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Origins: Pace egging Song

DigiTrad:
PACE EGGING SONG


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Help: Pace Egging? (40)


AlanS 28 Nov 02 - 01:57 PM
greg stephens 28 Nov 02 - 02:23 PM
Dave the Gnome 28 Nov 02 - 02:53 PM
Thomas the Rhymer 28 Nov 02 - 06:13 PM
greg stephens 28 Nov 02 - 07:22 PM
DG&D Dave 29 Nov 02 - 06:31 AM
Dave the Gnome 29 Nov 02 - 10:44 AM
AlanS 01 Dec 02 - 05:40 PM
Helen Jocys 13 Nov 09 - 04:02 PM
Steve Gardham 13 Nov 09 - 04:22 PM
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Subject: Origins: Pace egging Song
From: AlanS
Date: 28 Nov 02 - 01:57 PM

This is a song much favoured by one of our side,Lord Conyers Morris,but nobody in the side has any knolage of its origins.Help much apprecated, Thankyou A.


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Subject: RE: Origins: Pace egging Song
From: greg stephens
Date: 28 Nov 02 - 02:23 PM

I think the very widely known one was based on the Heysham, Lancs, version. But it was (and is) widely sung in north Lancs and south Cumbria. It went with the Mumming Play which mainly went out at Easter in those parts. My grandad went out in Millom in about 1900, and I have a photo of him blacked up in very shabby clothes for the purpose.


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Subject: RE: Origins: Pace egging Song
From: Dave the Gnome
Date: 28 Nov 02 - 02:53 PM

Hey Greg! I am pace egger myself (A valiant knight am I and Hector is my name...) and we go to Millom at least once every couple of years for a holiday (Well - Haverigg actualy but Millom has the nearest shops!) Any chance of you posting the piccie and any other details of Millom Pace Egging?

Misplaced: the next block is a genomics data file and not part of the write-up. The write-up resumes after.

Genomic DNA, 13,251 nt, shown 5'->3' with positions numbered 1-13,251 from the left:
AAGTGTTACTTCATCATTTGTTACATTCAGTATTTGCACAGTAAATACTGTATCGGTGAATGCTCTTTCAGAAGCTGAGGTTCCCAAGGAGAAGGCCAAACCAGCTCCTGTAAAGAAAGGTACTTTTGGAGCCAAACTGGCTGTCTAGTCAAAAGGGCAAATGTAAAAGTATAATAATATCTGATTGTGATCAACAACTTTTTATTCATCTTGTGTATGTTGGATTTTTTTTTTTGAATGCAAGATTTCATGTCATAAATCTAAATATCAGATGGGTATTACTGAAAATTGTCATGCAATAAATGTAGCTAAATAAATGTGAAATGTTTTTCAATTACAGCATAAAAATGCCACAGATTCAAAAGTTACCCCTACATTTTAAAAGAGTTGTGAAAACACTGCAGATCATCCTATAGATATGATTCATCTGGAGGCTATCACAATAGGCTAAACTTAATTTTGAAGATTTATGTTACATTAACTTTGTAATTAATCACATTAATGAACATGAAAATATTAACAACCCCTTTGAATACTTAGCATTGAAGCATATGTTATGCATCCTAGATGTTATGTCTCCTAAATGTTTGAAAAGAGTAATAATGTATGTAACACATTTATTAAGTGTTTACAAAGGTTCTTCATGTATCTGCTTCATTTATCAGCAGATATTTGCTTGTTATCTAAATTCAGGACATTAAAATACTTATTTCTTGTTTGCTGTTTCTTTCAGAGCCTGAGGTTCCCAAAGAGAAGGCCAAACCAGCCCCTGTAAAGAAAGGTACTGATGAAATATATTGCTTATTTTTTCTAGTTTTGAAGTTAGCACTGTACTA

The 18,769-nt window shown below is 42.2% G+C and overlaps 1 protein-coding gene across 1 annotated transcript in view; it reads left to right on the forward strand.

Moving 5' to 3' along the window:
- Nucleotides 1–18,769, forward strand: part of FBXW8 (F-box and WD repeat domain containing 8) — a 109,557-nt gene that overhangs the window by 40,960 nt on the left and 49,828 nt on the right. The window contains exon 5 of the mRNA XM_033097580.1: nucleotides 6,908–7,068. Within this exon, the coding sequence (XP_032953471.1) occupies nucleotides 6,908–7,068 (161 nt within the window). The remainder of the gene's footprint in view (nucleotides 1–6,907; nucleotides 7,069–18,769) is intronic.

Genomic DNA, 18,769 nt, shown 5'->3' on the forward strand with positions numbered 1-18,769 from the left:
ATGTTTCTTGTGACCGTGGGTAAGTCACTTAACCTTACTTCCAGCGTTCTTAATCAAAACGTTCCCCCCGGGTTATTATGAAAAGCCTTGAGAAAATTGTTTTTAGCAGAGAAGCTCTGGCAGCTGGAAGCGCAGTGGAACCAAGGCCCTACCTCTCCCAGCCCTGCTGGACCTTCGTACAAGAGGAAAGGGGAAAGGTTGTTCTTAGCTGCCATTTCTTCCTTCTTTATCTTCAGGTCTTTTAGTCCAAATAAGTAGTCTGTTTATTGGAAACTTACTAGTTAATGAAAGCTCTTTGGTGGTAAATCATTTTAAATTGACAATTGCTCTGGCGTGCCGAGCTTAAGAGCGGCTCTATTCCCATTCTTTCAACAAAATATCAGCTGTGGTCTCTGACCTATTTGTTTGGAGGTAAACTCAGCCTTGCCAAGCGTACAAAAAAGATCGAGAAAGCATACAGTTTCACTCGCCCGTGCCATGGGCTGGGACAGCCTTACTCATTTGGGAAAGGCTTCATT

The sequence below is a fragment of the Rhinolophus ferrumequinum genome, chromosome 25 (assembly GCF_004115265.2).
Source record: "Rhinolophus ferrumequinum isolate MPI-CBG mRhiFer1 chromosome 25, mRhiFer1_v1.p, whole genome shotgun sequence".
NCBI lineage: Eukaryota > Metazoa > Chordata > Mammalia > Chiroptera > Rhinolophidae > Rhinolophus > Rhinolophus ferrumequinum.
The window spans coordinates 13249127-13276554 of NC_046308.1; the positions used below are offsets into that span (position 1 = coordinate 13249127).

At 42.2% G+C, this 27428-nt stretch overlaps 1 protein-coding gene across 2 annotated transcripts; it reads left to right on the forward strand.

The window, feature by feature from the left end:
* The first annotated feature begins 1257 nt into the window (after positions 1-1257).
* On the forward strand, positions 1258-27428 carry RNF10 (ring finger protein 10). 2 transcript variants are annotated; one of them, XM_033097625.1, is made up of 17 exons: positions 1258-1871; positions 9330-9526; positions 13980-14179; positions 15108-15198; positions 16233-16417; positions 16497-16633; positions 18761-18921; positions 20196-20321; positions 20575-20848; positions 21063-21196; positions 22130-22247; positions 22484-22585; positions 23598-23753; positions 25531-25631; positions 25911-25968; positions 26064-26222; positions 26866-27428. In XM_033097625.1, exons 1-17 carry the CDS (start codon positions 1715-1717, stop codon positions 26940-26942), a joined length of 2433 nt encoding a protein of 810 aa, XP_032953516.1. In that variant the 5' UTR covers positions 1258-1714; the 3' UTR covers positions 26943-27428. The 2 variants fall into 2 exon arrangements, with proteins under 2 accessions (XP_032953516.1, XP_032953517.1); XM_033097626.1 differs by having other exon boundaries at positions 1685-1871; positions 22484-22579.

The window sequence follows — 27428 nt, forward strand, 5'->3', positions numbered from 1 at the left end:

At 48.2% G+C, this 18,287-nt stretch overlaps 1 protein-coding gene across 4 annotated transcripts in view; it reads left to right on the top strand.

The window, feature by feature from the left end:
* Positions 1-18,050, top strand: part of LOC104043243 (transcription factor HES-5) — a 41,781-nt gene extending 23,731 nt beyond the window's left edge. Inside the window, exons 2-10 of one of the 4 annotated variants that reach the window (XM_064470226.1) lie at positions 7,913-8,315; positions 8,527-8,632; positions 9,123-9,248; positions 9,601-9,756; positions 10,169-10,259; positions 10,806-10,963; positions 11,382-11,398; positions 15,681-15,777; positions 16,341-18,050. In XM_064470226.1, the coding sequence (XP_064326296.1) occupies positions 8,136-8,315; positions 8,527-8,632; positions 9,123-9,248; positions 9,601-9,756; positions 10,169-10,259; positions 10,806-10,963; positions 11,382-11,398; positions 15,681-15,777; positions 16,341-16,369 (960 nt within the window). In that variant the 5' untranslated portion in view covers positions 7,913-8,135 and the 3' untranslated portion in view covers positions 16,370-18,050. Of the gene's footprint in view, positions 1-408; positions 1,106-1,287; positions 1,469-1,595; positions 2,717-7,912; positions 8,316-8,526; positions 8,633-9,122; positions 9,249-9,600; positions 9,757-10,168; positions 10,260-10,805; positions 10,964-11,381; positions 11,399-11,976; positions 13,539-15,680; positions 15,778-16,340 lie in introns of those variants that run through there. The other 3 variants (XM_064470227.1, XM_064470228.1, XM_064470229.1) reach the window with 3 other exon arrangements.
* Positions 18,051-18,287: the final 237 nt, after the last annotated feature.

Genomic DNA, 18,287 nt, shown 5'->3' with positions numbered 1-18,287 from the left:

Cheers

DtG


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Subject: RE: Origins: Pace egging Song
From: Thomas the Rhymer
Date: 28 Nov 02 - 06:13 PM

I find that the Lord Nelson referrence must be a clue... "with a bunch of blue ribbons tied round by his knee"... waddya t'ink?


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Subject: RE: Origins: Pace egging Song
From: greg stephens
Date: 28 Nov 02 - 07:22 PM

Sorry cant do pix I have no computer. keep your eye out for me in the Miners in Silecroft or the King Billy in Kirksanton and I'll show you. My family were all miners at Hodbarrow.


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Subject: RE: Origins: Pace egging Song
From: DG&D Dave
Date: 29 Nov 02 - 06:31 AM

Here is a reasonable explanation that I ripped off the Vancouver Morrismen site www.vancouvermorrismen.org

"IT'S PACE EGGING TIME"
The pace-egging play is an example of the English ritual folk plays, called Mumming plays, which are believed to be the oldest plays in the English language. These plays were performed predominantly in the villages of England around Christmas time. However, in the north west of England they were performed around All Soul's Day (better known as Halloween) or at Easter.
The pace-egging play is the Easter version and gets it's name from the old English word for Easter - Pasch. The festival predates Christianity which, as was often the case, superimosed a new festival on top of an older pagan celebration. The word Easter is itself derived from the name of the Saxon goddess for springtime - Eastre (or Eostre) whose sacred beast was the hare - the old version of the Easter bunny! Eggs have been associated with Easter - and many other springtime festivals around the world - as an obvious symbol of continuing life and resurrection.